In my infamous post on the Snickers' Word Campaign I pointed out that Snickers and their agency had failed to purchase the urls and keywords for the neologisms coined for the ads. It would have been great to see a competitor buy those up and do something with them. Butterfinger could have put up sites with Bart Simpson mooning visitors and shouting "Hey Snickers, eat my shorts!". That would have been on-brand and hilarious, though I'm not sure that the legal teams would have gone along with it. If they were trademarked words, that could have become an issue. I hope that they weren't so lazy they didn't bother to do that, but hey, you never know.
Here is an example of a sneaky digital maneuver I just discovered. Type "hold everything" into Google. The result that pops up in the #1 position is a link to West Elm's website. Hold Everything's site comes up at #3. (It doesn't happen when you type "holdeverything" as a single word.)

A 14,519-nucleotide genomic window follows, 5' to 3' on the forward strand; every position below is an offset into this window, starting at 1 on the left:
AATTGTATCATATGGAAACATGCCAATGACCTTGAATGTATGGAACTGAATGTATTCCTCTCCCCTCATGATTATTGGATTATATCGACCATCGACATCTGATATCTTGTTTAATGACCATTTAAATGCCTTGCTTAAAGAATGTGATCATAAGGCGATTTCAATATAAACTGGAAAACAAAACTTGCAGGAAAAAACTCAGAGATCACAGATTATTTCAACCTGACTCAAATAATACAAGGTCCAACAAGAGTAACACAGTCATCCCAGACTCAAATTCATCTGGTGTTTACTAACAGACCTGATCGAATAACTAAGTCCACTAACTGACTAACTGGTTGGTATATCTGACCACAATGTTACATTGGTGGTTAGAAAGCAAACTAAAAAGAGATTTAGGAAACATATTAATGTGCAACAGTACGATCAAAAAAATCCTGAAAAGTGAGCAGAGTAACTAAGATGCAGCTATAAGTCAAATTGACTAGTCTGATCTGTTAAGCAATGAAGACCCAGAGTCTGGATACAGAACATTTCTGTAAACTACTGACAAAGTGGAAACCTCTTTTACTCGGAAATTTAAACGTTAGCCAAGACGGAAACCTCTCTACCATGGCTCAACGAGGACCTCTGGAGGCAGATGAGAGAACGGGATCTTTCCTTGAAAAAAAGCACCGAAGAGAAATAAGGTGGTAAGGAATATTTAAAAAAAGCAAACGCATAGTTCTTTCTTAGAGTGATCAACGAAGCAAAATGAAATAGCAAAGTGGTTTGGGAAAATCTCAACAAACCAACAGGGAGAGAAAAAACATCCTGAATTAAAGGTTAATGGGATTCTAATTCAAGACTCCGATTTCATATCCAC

I'm surprised you don't see more things like this in the digital space. There is a ton of wiggle-room to do so but most people still don't see the angles well enough to leverage them and most agencies shy away from anything too strategically aggressive or uncharted legally.
A few months back I posted about the video that Motorola is suspected of making and posting on YouTube. In it, a woman snaps one of Samsung’s Ultra Edition mobile phones in half to show how flimsy it is. Did that one go too far? I'm still not sure.